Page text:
- To look for infection or inflammation in the chest
- To look for blood clots in the lungs
- To look for scarring in the lungs
What Abnormal Results Mean
Thoracic CT may show many disorders of the heart, lungs, or chest area, including:
- A tear in the wall, an abnormal widening or ballooning, or narrowing of the major artery carrying blood out of the heart (aorta)
- Other abnormal changes of the major blood vessels in the lungs or chest
- Buildup of blood or fluid around the heart
- Lung cancer or cancer that has spread to the lungs from elsewhere in the body
- Collection of fluid around the lungs (pleural effusion)
- Damage to, and widening of the large airways of the lungs (bronchiectasis)
- Enlarged lymph nodes
- Lung disorders in which the lung tissues become inflamed and then damaged.
- Esophageal cancer
- Lymphoma in the chest
- Tumors, nodules, or cysts in the chest
CT scans and other x-rays are strictly monitored and controlled to make sure they use the least amount of radiation. CT scans use low levels of ionizing radiation, which has the potential to cause cancer and other defects. However, the risk from any one scan is small. The risk increases as many more studies are done.
In some cases, a CT scan may still be done if the benefits greatly outweigh the risks. For example, it can be more risky to not have the exam if your doctor thinks you might have cancer.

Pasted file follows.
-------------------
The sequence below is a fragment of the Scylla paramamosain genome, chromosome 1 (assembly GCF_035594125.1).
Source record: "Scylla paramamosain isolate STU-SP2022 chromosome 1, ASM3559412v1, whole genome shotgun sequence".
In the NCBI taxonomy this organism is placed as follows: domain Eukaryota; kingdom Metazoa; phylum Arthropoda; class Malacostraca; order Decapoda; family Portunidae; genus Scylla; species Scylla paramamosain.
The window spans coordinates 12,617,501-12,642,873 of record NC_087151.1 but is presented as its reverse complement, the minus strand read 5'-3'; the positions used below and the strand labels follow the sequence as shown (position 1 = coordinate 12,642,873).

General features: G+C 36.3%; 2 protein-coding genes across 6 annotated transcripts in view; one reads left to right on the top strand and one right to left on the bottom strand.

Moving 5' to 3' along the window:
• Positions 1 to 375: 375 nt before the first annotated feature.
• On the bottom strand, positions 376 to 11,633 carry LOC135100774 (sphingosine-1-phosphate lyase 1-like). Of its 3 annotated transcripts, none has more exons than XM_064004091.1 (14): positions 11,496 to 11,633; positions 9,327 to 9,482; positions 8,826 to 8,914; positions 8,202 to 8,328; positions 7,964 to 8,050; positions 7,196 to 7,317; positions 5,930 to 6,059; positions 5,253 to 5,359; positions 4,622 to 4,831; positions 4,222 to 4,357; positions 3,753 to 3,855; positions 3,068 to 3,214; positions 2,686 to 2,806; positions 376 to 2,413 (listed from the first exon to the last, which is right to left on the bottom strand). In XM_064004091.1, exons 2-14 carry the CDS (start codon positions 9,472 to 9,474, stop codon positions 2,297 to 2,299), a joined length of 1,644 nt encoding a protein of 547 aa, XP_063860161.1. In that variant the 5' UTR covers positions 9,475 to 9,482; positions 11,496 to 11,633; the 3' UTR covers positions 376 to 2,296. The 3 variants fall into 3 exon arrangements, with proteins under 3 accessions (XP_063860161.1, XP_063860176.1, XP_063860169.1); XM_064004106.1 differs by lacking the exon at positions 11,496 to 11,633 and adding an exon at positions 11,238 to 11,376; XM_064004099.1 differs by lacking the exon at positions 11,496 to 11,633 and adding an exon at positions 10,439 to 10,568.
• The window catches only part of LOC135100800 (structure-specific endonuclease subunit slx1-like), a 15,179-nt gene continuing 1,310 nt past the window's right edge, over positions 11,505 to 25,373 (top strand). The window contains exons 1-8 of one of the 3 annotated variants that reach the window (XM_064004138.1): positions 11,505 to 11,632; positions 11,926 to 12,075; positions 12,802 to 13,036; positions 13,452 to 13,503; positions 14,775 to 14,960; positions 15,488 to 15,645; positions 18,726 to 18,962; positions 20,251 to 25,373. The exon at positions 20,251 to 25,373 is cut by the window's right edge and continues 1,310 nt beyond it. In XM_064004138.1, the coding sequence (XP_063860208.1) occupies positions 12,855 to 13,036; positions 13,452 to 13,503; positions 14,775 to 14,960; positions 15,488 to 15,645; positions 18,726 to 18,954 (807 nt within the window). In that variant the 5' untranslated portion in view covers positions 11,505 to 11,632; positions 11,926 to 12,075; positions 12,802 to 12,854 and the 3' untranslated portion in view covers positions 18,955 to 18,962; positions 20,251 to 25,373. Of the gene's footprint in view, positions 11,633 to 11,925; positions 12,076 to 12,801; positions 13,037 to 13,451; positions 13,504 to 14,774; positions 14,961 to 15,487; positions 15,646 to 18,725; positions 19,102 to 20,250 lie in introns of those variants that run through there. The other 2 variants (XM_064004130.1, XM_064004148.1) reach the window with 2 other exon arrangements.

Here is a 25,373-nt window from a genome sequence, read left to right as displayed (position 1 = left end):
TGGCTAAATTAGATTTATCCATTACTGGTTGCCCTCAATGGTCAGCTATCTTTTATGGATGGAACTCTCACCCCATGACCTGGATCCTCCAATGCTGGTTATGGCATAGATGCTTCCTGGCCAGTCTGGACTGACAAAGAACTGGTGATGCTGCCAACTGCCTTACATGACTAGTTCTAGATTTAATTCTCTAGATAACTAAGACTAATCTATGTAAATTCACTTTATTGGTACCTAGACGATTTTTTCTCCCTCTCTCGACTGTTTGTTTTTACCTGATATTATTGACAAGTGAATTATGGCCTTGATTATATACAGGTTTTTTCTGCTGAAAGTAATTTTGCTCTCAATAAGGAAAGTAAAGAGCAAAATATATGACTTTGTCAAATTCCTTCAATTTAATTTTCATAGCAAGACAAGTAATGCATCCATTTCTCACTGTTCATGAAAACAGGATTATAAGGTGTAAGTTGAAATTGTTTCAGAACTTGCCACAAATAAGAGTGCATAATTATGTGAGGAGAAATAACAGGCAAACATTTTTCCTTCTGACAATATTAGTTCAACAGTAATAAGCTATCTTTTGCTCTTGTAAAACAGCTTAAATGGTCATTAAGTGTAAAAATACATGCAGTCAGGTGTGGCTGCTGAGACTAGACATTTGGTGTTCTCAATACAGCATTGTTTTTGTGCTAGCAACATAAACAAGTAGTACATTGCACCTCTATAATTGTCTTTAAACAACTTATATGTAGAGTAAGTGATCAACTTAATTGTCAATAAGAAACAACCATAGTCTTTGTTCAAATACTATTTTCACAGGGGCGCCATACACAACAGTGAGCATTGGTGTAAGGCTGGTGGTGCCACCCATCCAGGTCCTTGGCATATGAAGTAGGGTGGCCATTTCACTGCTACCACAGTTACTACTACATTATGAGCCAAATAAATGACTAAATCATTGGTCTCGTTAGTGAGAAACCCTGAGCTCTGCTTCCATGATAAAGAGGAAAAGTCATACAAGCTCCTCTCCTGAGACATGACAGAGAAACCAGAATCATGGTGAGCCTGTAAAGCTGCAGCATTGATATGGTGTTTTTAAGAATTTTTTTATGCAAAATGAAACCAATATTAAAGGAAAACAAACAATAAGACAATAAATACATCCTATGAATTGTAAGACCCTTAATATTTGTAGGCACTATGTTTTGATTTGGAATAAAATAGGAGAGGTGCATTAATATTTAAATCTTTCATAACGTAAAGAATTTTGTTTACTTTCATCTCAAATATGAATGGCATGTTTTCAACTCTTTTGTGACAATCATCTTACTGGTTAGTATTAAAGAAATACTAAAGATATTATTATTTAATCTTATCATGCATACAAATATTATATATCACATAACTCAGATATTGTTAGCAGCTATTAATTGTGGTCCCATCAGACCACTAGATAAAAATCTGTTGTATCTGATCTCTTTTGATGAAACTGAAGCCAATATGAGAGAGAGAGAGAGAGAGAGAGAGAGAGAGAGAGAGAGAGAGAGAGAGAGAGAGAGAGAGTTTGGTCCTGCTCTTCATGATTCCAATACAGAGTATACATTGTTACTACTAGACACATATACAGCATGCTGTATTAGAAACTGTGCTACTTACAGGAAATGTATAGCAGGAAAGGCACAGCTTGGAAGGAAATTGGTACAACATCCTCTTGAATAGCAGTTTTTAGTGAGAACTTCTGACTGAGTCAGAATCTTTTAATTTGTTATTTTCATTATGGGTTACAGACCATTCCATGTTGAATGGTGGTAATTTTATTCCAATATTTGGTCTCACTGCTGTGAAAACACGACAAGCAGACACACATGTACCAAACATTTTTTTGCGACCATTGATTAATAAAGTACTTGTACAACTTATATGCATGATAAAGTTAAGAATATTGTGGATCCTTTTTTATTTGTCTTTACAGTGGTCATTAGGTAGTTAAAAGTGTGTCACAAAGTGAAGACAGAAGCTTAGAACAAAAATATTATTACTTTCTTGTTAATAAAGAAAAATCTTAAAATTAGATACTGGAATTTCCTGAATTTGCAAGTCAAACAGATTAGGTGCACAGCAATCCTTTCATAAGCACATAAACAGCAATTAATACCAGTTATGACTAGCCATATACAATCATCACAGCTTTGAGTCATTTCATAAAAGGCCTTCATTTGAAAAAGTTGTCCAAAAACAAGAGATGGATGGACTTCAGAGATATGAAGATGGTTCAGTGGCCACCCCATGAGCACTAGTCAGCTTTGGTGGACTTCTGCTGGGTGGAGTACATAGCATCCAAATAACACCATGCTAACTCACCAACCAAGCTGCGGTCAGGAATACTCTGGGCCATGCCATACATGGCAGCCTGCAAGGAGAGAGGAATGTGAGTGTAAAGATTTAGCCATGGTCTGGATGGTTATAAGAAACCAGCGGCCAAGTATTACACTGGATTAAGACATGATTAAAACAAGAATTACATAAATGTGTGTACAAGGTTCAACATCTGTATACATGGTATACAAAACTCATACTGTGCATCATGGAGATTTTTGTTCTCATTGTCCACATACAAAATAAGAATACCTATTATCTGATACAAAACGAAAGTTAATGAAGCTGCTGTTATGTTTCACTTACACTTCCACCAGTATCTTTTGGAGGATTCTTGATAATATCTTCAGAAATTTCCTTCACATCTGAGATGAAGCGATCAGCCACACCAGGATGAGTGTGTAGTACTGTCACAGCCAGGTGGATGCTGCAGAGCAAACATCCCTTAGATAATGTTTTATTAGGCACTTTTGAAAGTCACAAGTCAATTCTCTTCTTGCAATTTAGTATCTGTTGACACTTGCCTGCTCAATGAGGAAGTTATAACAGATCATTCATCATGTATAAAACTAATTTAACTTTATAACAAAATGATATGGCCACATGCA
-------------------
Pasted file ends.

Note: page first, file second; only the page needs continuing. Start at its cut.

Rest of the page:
The most common type of contrast given into a vein contains iodine. If a person with an iodine allergy is given this type of contrast, nausea, sneezing, vomiting, itching, or hives may occur. In rare cases, the dye can cause a life-threatening allergic response called anaphylaxis. If you have any trouble breathing during the test, you should notify the scanner operator immediately. Scanners come with an intercom and speakers, so the operator can hear you at all times.
In people with kidney problems, the dye may have harmful effects on the kidneys. In these situations, special steps may be taken to make the contrast dye safer to use.
Thoracic CT; CT scan - lungs; CT scan - chest
- CT scan
- Thyroid cancer - CT scan
- Pulmonary nodule, solitary - CT scan
- Lung mass, right upper lobe - CT scan
- Bronchial cancer - CT scan
- Lung mass, right lung - CT scan
- Lung nodule, right lower lung - CT scan
- Lung with squamous cell cancer - CT scan
- Vertebra, thoracic (mid back)
- Normal lung anatomy
- Thoracic organs
Gotway MB, Panse PM, Gruden JF, Elicker BM. Thoracic radiology. In: Broaddus VC, Mason RJ, Ernst JD, et al, eds. Murray and Nadel's Textbook of Respiratory Medicine. 6th ed. Philadelphia, PA: Elsevier Saunders; 2016:chap 18.
Shaw AS, Prokop M. Computed tomography. In: Adam A, Dixon AK, Gillard JH, Schaefer-Prokop CM, eds. Grainger & Allison's Diagnostic Radiology: A Textbook of Medical Imaging. 6th ed. Philadelphia, PA: Elsevier Churchill Livingstone; 2015:chap 4.
Review Date 8/23/2016
Updated by: Denis Hadjiliadis, MD, MHS, Paul F. Harron, Jr. Associate Professor of Medicine, Pulmonary, Allergy, and Critical Care, Perelman School of Medicine, University of Pennsylvania, Philadelphia, PA. Also reviewed by David Zieve, MD, MHA, Isla Ogilvie, PhD, and the A.D.A.M. Editorial team.